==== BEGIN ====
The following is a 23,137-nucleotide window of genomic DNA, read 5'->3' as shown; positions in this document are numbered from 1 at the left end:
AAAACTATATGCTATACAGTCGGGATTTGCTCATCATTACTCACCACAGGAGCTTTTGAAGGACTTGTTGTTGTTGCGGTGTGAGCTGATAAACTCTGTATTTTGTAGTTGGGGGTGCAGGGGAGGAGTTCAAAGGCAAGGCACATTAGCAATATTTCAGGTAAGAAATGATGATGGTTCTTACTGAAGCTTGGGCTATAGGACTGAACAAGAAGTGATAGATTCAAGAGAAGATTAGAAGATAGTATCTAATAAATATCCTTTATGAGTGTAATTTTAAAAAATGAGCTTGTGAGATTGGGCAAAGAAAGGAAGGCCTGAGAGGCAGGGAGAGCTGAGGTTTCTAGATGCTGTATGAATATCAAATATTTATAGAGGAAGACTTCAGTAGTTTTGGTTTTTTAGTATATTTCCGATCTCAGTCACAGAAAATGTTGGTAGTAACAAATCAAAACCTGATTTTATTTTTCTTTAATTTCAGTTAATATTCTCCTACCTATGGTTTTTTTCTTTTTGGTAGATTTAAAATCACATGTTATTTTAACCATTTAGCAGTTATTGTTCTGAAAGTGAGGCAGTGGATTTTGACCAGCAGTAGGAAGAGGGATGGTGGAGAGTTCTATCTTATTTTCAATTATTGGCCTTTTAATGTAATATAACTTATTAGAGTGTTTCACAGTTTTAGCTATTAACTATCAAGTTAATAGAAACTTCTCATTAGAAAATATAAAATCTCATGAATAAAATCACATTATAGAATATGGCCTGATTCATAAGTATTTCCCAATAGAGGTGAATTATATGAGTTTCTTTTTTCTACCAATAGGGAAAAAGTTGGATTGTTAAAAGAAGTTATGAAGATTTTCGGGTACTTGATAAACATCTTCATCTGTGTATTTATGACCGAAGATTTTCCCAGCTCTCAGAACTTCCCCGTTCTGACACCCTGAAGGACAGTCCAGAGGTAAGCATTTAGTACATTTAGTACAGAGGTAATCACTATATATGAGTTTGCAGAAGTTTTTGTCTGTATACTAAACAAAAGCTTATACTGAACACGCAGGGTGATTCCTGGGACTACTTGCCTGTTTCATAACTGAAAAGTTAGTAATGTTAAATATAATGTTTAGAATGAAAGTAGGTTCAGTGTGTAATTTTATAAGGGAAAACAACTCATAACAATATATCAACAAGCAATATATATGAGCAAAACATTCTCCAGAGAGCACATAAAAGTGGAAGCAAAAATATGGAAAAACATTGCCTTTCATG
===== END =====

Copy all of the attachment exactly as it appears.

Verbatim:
The following is a 23,137-nucleotide window of genomic DNA, read 5'->3' as shown; positions in this document are numbered from 1 at the left end:
AAAACTATATGCTATACAGTCGGGATTTGCTCATCATTACTCACCACAGGAGCTTTTGAAGGACTTGTTGTTGTTGCGGTGTGAGCTGATAAACTCTGTATTTTGTAGTTGGGGGTGCAGGGGAGGAGTTCAAAGGCAAGGCACATTAGCAATATTTCAGGTAAGAAATGATGATGGTTCTTACTGAAGCTTGGGCTATAGGACTGAACAAGAAGTGATAGATTCAAGAGAAGATTAGAAGATAGTATCTAATAAATATCCTTTATGAGTGTAATTTTAAAAAATGAGCTTGTGAGATTGGGCAAAGAAAGGAAGGCCTGAGAGGCAGGGAGAGCTGAGGTTTCTAGATGCTGTATGAATATCAAATATTTATAGAGGAAGACTTCAGTAGTTTTGGTTTTTTAGTATATTTCCGATCTCAGTCACAGAAAATGTTGGTAGTAACAAATCAAAACCTGATTTTATTTTTCTTTAATTTCAGTTAATATTCTCCTACCTATGGTTTTTTTCTTTTTGGTAGATTTAAAATCACATGTTATTTTAACCATTTAGCAGTTATTGTTCTGAAAGTGAGGCAGTGGATTTTGACCAGCAGTAGGAAGAGGGATGGTGGAGAGTTCTATCTTATTTTCAATTATTGGCCTTTTAATGTAATATAACTTATTAGAGTGTTTCACAGTTTTAGCTATTAACTATCAAGTTAATAGAAACTTCTCATTAGAAAATATAAAATCTCATGAATAAAATCACATTATAGAATATGGCCTGATTCATAAGTATTTCCCAATAGAGGTGAATTATATGAGTTTCTTTTTTCTACCAATAGGGAAAAAGTTGGATTGTTAAAAGAAGTTATGAAGATTTTCGGGTACTTGATAAACATCTTCATCTGTGTATTTATGACCGAAGATTTTCCCAGCTCTCAGAACTTCCCCGTTCTGACACCCTGAAGGACAGTCCAGAGGTAAGCATTTAGTACATTTAGTACAGAGGTAATCACTATATATGAGTTTGCAGAAGTTTTTGTCTGTATACTAAACAAAAGCTTATACTGAACACGCAGGGTGATTCCTGGGACTACTTGCCTGTTTCATAACTGAAAAGTTAGTAATGTTAAATATAATGTTTAGAATGAAAGTAGGTTCAGTGTGTAATTTTATAAGGGAAAACAACTCATAACAATATATCAACAAGCAATATATATGAGCAAAACATTCTCCAGAGAGCACATAAAAGTGGAAGCAAAAATATGGAAAAACATTGCCTTTCATG